Team dynamics

Team dynamics
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Methods and techniques

Team dynamics or group dynamics is the complex of socio-psychological processes, phenomena, events, effects that explains the psychological content and actions in small group or team, the characteristics of its functioning, the main stages of its life and functioning from the moment of its appearance to "dying" and the final disintegration as one cohesive community. Describing its properties following assumptions is necessary:

  • The whole dominates the parts. This means that a group can not be treated as a sum of units, because it often changes their individual behavior. The influence of external factors concerns the group as a whole, as a single system, not individual units. In such conditions, each person acknowledges his dependence on others belonging to a given group of people;
  • The individual elements are combined. Thus, the most important in the concept of the group is the interdependence of individuals who are more likely to join groups they identify with, not to those they depend on, remaining among the people to whom they feel their affiliation, even when their behavior is unfriendly. These considerations and conclusions were later confirmed empirically, which gave the opportunity to determine the correct functioning and development of groups with different orientations.

Model Tuckman’s Stages[edit]

The most known and popular theory describing the team dynamic is a model called “Tuckman’s Stages”, created in 1965, by a psychology professor, Bruce Wayne Tuckman. According to Tuckman, team develops and goes through four main stages. The fifth stage, called “Adjouring”, has been added in 1977, jointly by Tuckman and Mary Ann Jensen.

  1. First stage is called “forming”, here, team members meet for the first time and try to familiarize themselves with each other. They are not certain about the roles, try to define or learn the job to be done, look for guidance outside. At this stage the role of Team Leader is crucial. Team Leader needs to set the rules within the team, indicate the common team goal, ensure that every team member is involved and finally show how to cooperate.
  2. “Storming” is a second stage, where the first conflicts can be observed. Team members compete with each other, are concerned about the team hierarchy, but also disagree with each other. Peoples have different point of view and stick to their opinion, that leads to conflicts and sometimes to sub-grouping. This stage can be difficult for individuals who don’t like to enter into the conflicts. Team Lead’s job is to ensure that each team member respect other’s opinions, listen to other and let them speak. Team Leader need to be involved and pursue to hold the conflicts back. Here is also the room to delegate some tasks or decisions to the team.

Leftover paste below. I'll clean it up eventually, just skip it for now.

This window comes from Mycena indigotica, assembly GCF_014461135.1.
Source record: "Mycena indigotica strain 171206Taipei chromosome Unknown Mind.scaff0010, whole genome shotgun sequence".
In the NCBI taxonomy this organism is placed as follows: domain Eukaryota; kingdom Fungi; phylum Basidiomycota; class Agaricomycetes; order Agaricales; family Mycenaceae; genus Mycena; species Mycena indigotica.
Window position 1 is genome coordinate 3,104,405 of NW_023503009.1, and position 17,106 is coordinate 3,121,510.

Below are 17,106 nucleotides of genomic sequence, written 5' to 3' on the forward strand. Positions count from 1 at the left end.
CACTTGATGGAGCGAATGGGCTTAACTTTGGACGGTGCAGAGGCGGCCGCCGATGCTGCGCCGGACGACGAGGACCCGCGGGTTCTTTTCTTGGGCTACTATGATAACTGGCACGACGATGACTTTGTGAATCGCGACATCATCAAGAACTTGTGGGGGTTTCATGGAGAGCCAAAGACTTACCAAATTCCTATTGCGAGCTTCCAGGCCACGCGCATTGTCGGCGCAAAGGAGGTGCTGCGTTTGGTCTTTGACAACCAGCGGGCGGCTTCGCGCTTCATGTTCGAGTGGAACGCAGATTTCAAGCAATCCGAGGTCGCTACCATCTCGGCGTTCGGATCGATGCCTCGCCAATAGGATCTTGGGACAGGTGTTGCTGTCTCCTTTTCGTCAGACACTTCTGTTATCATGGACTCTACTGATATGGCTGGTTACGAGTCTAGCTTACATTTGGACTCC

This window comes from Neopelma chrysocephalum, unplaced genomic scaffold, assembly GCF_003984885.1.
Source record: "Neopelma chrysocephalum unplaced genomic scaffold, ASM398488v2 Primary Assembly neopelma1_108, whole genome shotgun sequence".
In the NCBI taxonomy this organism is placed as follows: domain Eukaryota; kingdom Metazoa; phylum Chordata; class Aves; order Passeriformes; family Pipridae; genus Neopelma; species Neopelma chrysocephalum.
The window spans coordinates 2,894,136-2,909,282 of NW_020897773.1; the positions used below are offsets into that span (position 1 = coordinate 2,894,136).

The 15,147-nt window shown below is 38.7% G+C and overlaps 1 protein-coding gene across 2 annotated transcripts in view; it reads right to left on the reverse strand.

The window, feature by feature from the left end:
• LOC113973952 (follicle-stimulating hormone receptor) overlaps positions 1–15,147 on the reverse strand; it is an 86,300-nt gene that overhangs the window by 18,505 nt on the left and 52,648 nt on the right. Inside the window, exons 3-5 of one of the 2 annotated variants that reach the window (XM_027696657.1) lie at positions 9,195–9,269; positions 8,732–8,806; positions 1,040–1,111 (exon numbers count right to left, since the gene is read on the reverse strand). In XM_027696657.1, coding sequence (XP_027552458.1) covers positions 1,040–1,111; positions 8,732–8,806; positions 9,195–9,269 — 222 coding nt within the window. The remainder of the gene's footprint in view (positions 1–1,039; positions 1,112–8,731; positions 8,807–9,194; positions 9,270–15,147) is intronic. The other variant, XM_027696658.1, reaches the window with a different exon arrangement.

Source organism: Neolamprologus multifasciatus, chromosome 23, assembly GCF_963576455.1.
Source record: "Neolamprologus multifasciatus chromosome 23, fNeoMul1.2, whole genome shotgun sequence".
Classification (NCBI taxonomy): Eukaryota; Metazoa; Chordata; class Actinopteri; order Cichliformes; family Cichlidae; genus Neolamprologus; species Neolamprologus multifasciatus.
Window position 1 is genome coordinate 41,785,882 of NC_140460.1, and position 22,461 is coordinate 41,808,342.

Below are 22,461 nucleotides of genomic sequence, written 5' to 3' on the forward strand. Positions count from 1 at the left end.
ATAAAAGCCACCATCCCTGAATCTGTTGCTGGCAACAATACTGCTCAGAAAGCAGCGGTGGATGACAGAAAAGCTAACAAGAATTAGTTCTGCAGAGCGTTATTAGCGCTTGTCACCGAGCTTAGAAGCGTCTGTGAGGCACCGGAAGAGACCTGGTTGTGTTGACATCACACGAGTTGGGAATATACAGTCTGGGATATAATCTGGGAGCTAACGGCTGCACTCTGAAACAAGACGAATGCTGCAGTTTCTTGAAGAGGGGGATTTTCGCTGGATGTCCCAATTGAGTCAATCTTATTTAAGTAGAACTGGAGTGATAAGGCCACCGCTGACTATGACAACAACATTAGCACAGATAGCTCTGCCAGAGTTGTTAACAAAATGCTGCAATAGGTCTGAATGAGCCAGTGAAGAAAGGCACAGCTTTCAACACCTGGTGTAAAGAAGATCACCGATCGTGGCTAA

3. Next stage, that can be observed is called “Norming”. Here, team tries to end the conflict and stabilize the situation by establishing the common rules. Team members already know the “team rules” and stick to them. They know how to cooperate, know the processes, tasks, procedures. They try to support each other and the cooperation is more effective. They also understand and respect other team member’s opinions or attitudes. They are able to overcome, by themselves, the problems that arise. Though Team Leader support may be required in case they get stuck. Here Team Leader’s role is to coach rather than indicate every single step.
  4. Then, group gets to the “Performing” stage, where all issues are solved, processes are on place, group works cooperatively to get to the joint goal. Team works as a well-oiled machine. Team members are motivated, independent, effective and make the decisions or introduces the changes by themselves. Team Leader doesn’t need the oversee the details of the processes but only monitor the progress or make the decision that needs further consultation on the higher level.
  5. The last additional stage is called “Adjourning”. This stage can be observed in the project teams, in their concluding stage, when the team is going to end their cooperation and team member are moving to the another projects. Celebrating the success or gathering the lessons learned is highly desirable here.

References[edit]

Author: Magdalena Rewers